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Open Access Open Badges Research article

Effect of lateral meniscectomy and osteochondral grafting of a lateral femoral condylar defect on contact mechanics: a cadaveric study in dogs

Christina J Choate1, Stanley E Kim1, Caleb C Hudson1, David Spreng2 and Antonio Pozzi1*

Author Affiliations

1 Department of Small Animal Clinical Sciences, Comparative Orthopaedics and Biomechanics Laboratory, University of Florida, College of Veterinary Medicine, 2015 SW 16th Ave, Gainesville, FL 32610, USA

2 Division of Small Animal Surgery and Orthopedics, Vetsuisse Faculty Bern, Department of Clinical Veterinary Medicine, University of Bern, Länggassstrasse 128, 3012, Bern, Switzerland

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BMC Veterinary Research 2013, 9:53  doi:10.1186/1746-6148-9-53

Published: 22 March 2013



Osteochondral autograft transfer (OAT) aims at restoring normal articular cartilage surface geometry and articular contact mechanics. To date, no studies have evaluated the contact mechanics of the canine stifle following OAT. Additionally, there are no studies that evaluated the role of the meniscus in contact mechanics following OAT in human or canine femorotibial joints. The objective of this study was to measure the changes in femorotibial contact areas (CA), mean contact pressure (MCP) and peak contact pressure (PCP) before and after osteochondral autograft transplantation (OAT) of a simulated lateral femoral condylar cartilage defect with an intact lateral meniscus and following lateral meniscectomy.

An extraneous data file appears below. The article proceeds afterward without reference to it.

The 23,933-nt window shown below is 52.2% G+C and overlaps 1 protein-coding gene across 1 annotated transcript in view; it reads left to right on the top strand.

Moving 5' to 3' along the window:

With an intact lateral meniscus, creation of an osteochondral defect caused a decrease in MCP and PCP by 11% and 30%, respectively, compared to the intact stifle (p < 0.01). With an intact meniscus, implanting an osteochondral graft restored MCP and PCP to 96% (p = 0.56) and 92% (p = 0.41) of the control values. Lateral meniscectomy with grafting decreased CA by 54% and increased PCP by 79% compared to the intact stifle (p < 0.01).


OAT restored contact pressures in stifles with a simulated lateral condylar defect when the meniscus was intact. The lateral meniscus has a significant role in maintaining normal contact pressures in both stifles with a defect or following OAT. Meniscectomy should be avoided when a femoral condylar defect is present and when performing OAT.

Osteochondral autograft transfer; Contact mechanics; Pressure; Meniscus; Meniscectomy